7. Patience

Strategic thinkers do not ignore that achievement is a long-term ride. Milestones have all a concrete time and moment. And success is the result of a process of strategically planned work and efforts. Strategic thinkers have the ability to be patient. They do not rush conclusions. They do not bet it all at once. They invest their energies in a way that is sustainable and led by a long-term vision. They have learned to wait.

“The two most powerful warriors are patience and time” (Leo Tolstoy)

Education of One’s Self

“Our past shapes us, but it does not have to define us. Trust the timing of your life while focusing your thoughts and energy on what is in your control.”

To venture deeper into your inner spirit, you have to humble yourself and acknowledge what you do not know. The more questions you have about life, the more you will improve and grow. When focusing on a change I break down the goal into the most manageable action and then I build a strategy from there.

Focusing on evolving each day becomes a unique opportunity to remove the walls in our life while liberating our minds. Educate yourself every day until your last breath. To excel, you must have the courage and discipline to show up at my very best. You compete with one person and one person only, yourself. You compete to be the greatest you can be.

On our self-discovery journey, we must free ourselves from automatic judgments that arise with every experience we have. Attempt to understand other people’s perspectives. The world unveils its secrets to us very slowly. We never know anything for sure. So roll with the discoveries while being patient and open to connecting with new people who might not look and think like you.

The road towards self-mastery is a marathon, not a sprint. As we begin to acknowledge and dismantle the self-limiting and disempowering barriers in our lives, we allow for a more authentic version of who we are to emerge. Our past shapes us, but it does not have to define us. Trust the timing of your life while focusing your thoughts and energy on what is in your control. While you may not control everything life presents, you can refuse to be reduced by it.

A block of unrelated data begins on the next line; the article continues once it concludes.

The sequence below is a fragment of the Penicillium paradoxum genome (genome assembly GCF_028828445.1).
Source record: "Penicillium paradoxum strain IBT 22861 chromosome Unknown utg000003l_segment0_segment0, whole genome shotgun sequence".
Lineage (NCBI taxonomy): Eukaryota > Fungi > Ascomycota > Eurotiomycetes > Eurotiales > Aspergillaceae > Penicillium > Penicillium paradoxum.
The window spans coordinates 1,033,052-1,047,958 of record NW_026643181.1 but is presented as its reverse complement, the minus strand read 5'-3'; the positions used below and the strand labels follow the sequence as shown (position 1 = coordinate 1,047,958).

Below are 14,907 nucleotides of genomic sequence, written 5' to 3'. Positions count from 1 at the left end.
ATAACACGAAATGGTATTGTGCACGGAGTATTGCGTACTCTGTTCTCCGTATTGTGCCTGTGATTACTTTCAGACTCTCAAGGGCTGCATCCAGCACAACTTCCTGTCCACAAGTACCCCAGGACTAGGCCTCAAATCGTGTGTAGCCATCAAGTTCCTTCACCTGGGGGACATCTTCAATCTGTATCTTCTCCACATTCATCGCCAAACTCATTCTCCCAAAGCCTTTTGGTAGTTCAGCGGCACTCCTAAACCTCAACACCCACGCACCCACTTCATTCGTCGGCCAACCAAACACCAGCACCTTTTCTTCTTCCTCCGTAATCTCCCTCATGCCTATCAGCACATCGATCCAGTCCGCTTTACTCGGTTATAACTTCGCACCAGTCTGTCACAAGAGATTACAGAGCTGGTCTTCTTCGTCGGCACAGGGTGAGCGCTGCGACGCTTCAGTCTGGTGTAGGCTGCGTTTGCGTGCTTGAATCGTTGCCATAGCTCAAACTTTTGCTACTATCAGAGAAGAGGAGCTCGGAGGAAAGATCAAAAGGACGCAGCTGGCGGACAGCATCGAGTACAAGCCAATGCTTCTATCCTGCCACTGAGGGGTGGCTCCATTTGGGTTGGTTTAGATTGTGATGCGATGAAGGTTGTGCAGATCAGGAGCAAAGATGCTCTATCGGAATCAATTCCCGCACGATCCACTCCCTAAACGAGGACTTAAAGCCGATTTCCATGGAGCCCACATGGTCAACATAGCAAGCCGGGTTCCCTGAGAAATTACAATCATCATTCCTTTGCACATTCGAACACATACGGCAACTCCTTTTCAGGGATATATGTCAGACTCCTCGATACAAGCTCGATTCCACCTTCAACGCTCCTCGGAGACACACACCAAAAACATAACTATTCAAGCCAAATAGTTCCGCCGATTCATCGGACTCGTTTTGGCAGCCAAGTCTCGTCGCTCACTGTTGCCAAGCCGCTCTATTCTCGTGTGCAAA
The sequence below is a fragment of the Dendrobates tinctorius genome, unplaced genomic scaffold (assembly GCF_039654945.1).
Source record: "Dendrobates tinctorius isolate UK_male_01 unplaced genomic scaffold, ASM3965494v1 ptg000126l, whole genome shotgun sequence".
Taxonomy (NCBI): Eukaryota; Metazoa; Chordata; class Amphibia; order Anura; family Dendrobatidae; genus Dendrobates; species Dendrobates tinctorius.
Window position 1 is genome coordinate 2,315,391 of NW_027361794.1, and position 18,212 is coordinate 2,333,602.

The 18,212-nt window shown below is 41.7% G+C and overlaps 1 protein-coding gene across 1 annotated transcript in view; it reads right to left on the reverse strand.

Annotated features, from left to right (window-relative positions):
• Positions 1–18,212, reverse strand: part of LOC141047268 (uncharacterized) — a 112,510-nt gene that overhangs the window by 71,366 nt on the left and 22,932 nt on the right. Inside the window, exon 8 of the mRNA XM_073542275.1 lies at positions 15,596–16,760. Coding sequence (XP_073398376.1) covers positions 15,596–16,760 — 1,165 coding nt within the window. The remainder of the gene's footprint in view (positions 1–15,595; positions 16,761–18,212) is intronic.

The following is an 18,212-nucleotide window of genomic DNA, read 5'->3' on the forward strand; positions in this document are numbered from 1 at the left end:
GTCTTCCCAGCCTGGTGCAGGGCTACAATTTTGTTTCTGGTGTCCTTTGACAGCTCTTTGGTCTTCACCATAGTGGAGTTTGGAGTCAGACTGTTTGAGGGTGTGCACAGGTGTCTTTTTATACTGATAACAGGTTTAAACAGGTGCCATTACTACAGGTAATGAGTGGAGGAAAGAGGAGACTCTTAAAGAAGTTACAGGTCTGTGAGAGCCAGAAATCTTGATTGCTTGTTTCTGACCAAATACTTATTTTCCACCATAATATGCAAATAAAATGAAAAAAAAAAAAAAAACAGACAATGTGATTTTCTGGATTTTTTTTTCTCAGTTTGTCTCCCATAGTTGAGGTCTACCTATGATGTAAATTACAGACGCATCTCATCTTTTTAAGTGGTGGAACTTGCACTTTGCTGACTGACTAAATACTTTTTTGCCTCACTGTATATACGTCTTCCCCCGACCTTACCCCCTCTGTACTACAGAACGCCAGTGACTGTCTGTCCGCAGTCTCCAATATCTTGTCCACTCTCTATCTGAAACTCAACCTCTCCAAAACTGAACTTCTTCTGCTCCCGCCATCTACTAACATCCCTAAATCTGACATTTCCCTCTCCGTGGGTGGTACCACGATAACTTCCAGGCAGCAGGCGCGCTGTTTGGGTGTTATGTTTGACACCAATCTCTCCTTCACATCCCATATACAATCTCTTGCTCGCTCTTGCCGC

— Coach George Raveling

7 Steps to Creating a Successful Ranch Management Plan

7 Steps to Creating a Successful Ranch Management Plan

By Hugh Aljoe
Director of Producer Relations

Posted Jan. 1, 2020

What is intentional management? It might be easier to describe what it is not than to describe what it is. In an attempt at “tongue-in-cheek” humor, let me describe what intentional management is not.

You might not be managing intentionally if:

  • Your record-keeping system is a shoe box or a file folder in which you keep receipts until tax time.
  • Your marketing plan is to sell the largest calves each time you pen the herd, weaning the calves en route to the sale barn.
  • Your winter feeding program is to provide cubes a couple of times a week to the herd without knowing the quality of the hay or standing forage on offer.
  • Your stocking rate was set by what the neighbor, your granddad or your real estate agent suggested, and you don’t adjust it until drought forces you to.
  • You don’t routinely test and analyze your pasture soils, yet you routinely apply fertilizer.

I’m sure you can think of other s of how we as producers too often go about “running” cattle with little forethought and planning. In favorable years, we can get by easily enough, but in unfavorable years (due to weather, markets or other issues), difficulties arise. These unanticipated surprises can be costly and often difficult to overcome. Hopefully, most of us learn from our mistakes and failures and, if we survive, can laugh at them in hindsight. The secret is to fail early, fail often, but fail cheaply — and adapt our management so that we do not repeat our mistakes.

MANAGE WITH INTENT